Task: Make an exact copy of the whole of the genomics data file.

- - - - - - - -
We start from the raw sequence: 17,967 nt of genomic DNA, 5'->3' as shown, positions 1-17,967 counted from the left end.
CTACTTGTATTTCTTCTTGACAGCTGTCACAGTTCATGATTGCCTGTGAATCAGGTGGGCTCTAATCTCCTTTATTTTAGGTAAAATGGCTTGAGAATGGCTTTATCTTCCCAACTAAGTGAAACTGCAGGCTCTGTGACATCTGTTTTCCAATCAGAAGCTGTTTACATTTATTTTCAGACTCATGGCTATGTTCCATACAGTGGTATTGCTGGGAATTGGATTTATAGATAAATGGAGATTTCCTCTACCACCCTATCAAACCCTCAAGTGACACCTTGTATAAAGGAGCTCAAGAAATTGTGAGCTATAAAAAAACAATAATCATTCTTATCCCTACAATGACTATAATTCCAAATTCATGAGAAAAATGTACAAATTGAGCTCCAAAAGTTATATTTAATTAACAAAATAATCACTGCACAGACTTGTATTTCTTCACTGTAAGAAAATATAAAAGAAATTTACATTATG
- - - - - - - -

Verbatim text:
We start from the raw sequence: 17,967 nt of genomic DNA, 5'->3' as shown, positions 1-17,967 counted from the left end.
CTACTTGTATTTCTTCTTGACAGCTGTCACAGTTCATGATTGCCTGTGAATCAGGTGGGCTCTAATCTCCTTTATTTTAGGTAAAATGGCTTGAGAATGGCTTTATCTTCCCAACTAAGTGAAACTGCAGGCTCTGTGACATCTGTTTTCCAATCAGAAGCTGTTTACATTTATTTTCAGACTCATGGCTATGTTCCATACAGTGGTATTGCTGGGAATTGGATTTATAGATAAATGGAGATTTCCTCTACCACCCTATCAAACCCTCAAGTGACACCTTGTATAAAGGAGCTCAAGAAATTGTGAGCTATAAAAAAACAATAATCATTCTTATCCCTACAATGACTATAATTCCAAATTCATGAGAAAAATGTACAAATTGAGCTCCAAAAGTTATATTTAATTAACAAAATAATCACTGCACAGACTTGTATTTCTTCACTGTAAGAAAATATAAAAGAAATTTACATTATG